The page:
Listening to the Earth
More than a decade after the 2006 opening of his seismic symphony, "The Place Where You Go to Listen," Grammy- and Pulitzer Prize-winning composer John Luther Adams is still occupied with the creative question of how to give the Earth a voice.
"The Place Where You Go to Listen" is a long-term, ever-evolving musical composition and light installation at the University of Alaska Museum of the North. Visitors hear the rhythms of sunlight and darkness, the phases of the moon, the seismic vibrations of the Earth and fluctuations in the Earth's magnetic field. They feel the deepest booms of the Earth's shifting continents and see a pulsing atmosphere of color and light.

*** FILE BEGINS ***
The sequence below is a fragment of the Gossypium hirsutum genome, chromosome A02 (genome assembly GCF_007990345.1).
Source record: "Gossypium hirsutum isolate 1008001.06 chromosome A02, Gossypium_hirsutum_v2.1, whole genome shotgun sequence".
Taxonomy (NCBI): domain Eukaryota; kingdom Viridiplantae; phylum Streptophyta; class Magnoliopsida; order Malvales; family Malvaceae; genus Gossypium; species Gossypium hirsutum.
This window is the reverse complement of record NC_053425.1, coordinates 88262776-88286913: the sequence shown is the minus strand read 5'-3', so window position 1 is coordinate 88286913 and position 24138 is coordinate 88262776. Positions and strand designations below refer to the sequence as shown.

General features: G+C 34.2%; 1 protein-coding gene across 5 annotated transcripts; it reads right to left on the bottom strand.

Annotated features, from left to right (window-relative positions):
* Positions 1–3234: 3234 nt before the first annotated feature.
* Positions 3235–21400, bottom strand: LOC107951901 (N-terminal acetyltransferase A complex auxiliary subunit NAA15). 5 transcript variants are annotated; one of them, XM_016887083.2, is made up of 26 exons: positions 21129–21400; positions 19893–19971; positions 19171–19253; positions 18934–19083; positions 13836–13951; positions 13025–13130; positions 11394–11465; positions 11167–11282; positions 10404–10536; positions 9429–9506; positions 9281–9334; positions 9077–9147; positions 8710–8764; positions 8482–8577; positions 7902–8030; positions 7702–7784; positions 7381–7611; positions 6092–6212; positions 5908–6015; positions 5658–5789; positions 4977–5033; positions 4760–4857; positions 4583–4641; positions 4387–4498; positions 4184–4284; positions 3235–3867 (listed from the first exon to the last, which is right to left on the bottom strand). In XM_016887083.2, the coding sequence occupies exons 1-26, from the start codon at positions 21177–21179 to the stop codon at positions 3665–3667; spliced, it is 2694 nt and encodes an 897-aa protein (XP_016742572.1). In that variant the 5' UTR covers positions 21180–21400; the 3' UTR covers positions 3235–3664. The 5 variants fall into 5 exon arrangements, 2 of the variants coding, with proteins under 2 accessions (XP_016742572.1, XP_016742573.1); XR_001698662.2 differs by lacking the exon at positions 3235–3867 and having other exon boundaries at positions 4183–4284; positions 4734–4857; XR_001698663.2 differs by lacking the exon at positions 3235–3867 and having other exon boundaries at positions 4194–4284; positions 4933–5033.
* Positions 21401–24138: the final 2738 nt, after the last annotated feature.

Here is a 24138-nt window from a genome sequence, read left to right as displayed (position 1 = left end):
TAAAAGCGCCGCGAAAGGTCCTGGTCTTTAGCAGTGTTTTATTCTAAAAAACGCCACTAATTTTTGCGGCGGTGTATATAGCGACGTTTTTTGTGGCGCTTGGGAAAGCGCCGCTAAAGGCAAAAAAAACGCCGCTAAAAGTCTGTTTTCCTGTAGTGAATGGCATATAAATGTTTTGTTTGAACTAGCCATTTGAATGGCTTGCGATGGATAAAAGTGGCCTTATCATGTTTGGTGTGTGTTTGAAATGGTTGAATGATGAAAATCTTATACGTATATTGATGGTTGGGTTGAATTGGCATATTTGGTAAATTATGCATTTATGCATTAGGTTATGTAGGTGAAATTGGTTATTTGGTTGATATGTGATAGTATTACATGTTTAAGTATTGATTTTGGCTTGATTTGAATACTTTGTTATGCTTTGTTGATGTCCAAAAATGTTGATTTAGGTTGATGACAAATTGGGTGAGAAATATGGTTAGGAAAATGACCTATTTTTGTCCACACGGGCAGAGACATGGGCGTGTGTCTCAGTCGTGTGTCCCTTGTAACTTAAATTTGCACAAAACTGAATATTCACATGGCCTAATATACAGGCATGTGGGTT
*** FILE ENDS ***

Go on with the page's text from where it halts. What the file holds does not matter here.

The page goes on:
The music comes from an automated system. Data generated by researchers at UAF's Geophysical Institute and other scientific institutions goes in. A sonic expression of the planet using musical tones programmed by Adams comes out.
When Adams first imagined "The Place," he was looking for a way to share Earth's voice. He named the composition for "Naalagiagvik," the Iñupiaq word for a particular place on Alaska's Arctic coast. Legend has it that a certain woman, sitting quietly in this place, could hear the planet all around her.
Thanks to continued funding by the Rasmuson Foundation and other benefactors, Adams has recently begun a round of improvements to the popular exhibit. Upgrades include new flooring and computer systems. And soon, a "puff' anemometer will produce a continuous stream of wind data from the roof of the museum.